The Seljuks were a division of the Kiniq clan of Oghuz Turks who originated in the steppes north of the Aral Sea. Originally they were hired as soldiers to take part in the internal feuding of Khurassan and eastern Iran. In 1038 the leader Tughril Beg gained control of all Khurassan and had himself proclaimed sultan at Nishapur. As Sunni Muslims the Seljuks wanted to restore orthodoxy to the central Islamic lands and in 1055 Tughril defeated the Sh'ia Buwaihids who ruled from Baghdad. Further victories followed with the defeat of the Byzantines at Manzikert in 1071 and the defeat of the Qarakhanids in Central Asia in the late eleventh century. The unified Seljuk state did not last much beyond the beginning of the twelfth century, partly owing to its pattern of inheritance and partly because the areas covered were too diverse.
During the twelfth century the empire broke up into a number of independent principalities which can be classified into three main groups: a western group comprising Anatolia, a central group covering Syria and Iraq, and an eastern group including Iran and and Central Asia.
Seljuk architecture is characterized by the rapid transmission of ideas and forms. During this period many of the characteristic forms of Islamic architecture become common everywhere, thus madrassas, memorial tombs and khans were built from Central Asia to western Anatolia. Iwans became one of the principal architectural units and were used both for religious and secular buildings. In Iran and the eastern areas decorative brickwork and elaborate stucco ornamentation are common, whilst in Anatolia these decorative themes were translated into stone.
The homeland of Seljuk architecture was Iran, where the first permanent Seljuk structures were built. Unfortunately the Mongol invasions destroyed most of these buildings and only a few remain. In 1063 Isfahan was established as capital of the Great Seljuk Empire under Alp Arslan and parts of the Great Mosque date to this period. The most significant alteration carried out in the early twelfth century was the conversion of the building into a four-iwan plan mosque. Another mosque-type introduced at this time was the kiosk mosque, consisting of a domed space with three open sides and wall containing a mihrab on the qibla side. The architecture of this period was also characterized by memorial tombs which were usually octagonal structures with domed roofs. The most impressive example of tomb architecture is the mausoleum of Sultan Sanjar at Merv, a massive building measuring 27 m square with a huge double dome resting on squinches and muqarnas pendentives.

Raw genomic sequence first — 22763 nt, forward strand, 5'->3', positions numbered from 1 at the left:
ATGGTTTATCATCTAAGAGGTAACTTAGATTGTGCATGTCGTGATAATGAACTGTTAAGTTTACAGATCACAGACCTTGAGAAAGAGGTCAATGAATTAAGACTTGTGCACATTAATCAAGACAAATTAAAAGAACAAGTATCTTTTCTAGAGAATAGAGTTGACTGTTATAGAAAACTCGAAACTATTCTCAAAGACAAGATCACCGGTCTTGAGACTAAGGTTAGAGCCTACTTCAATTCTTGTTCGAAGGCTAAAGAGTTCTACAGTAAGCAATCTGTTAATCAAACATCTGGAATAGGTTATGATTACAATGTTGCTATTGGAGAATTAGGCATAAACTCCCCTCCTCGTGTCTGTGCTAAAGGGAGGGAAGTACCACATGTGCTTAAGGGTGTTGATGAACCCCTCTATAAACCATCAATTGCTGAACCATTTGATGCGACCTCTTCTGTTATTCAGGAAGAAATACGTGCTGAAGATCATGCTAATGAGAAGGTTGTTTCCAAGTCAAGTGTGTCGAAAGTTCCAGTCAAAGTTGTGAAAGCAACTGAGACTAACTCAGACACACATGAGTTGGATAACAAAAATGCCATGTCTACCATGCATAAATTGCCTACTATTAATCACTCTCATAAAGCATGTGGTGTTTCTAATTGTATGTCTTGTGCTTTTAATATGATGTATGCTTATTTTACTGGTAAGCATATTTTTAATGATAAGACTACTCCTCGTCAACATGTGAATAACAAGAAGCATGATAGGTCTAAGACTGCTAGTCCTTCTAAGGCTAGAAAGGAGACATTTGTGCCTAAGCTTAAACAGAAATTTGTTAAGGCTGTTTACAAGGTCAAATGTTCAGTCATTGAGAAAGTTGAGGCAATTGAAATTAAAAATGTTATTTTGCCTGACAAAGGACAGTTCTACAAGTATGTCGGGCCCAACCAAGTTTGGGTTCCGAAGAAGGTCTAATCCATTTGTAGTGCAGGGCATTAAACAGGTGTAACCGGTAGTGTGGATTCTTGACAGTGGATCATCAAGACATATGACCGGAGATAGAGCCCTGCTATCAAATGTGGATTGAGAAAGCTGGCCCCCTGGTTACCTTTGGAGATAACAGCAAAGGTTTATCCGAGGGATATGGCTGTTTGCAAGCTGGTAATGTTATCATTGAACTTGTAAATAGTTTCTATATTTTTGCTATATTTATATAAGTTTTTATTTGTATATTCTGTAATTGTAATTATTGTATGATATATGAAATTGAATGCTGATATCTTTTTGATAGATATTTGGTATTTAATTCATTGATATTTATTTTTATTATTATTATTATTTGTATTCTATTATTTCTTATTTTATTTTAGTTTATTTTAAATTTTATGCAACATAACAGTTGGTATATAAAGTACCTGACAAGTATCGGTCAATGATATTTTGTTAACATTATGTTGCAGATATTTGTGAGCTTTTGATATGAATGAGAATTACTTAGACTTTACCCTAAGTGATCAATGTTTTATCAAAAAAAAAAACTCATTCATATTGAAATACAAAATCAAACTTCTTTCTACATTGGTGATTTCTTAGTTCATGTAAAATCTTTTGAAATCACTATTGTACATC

In Syria and Iraq the surviving monuments are represented by madrassas and tombs. The madrassas such as the Mustansiriya in Baghdad or the Muristan in Damascus were built to a four-iwan plan, while the tombs were characterized by conical muqarnas domes.
The greatest number of surviving Seljuk monuments are in Anatolia. Characteristic features of Seljuk architecture in the region are elaborate stone portal facades carved in deep relief, small courtyards which are sometimes covered (to cope with the cold climate), and the introduction of tiles as architectural decoration.
The first mosques built in Anatolia copied the layout of Syrian mosques thus the mosques of Diyarbakir (1091), Dunaysir (1204) and Silvan (1152) have a design based in that of the Great Mosque in Damascus. Later on the design changes, so that in buildings such as the Great Mosque at Harout and the Kolluk Mosque at Kayseri the courtyard is reduced to a small area in the centre of a large prayer hall. Other mosques were built with an iwan on the qibla side of the courtyard which leads into a domed prayer hall.
Another development of the period is the introduction of wooden mosques which may have been common in Central Asia at the time (no examples survive from there). These are large halls with flat roofs supported on wooden columns with muqarnas capitals. The Eshrefoglu Mosque at Beyshehir has this form but has a separate brick dome resting on columns in front of the mihrab and an open bay in the centre recalling the courtyard of earlier mosques.
Like the mosques, the Seljuk madrassas of Anatolia were built around small courtyards which were sometimes roofed with domes or vaults. The central court was often surrounded with arcades, with an iwan on the qibla side functioning as the prayer hall. The mausoleums were like those of Central Asia with an octagonal plan and conical roofs.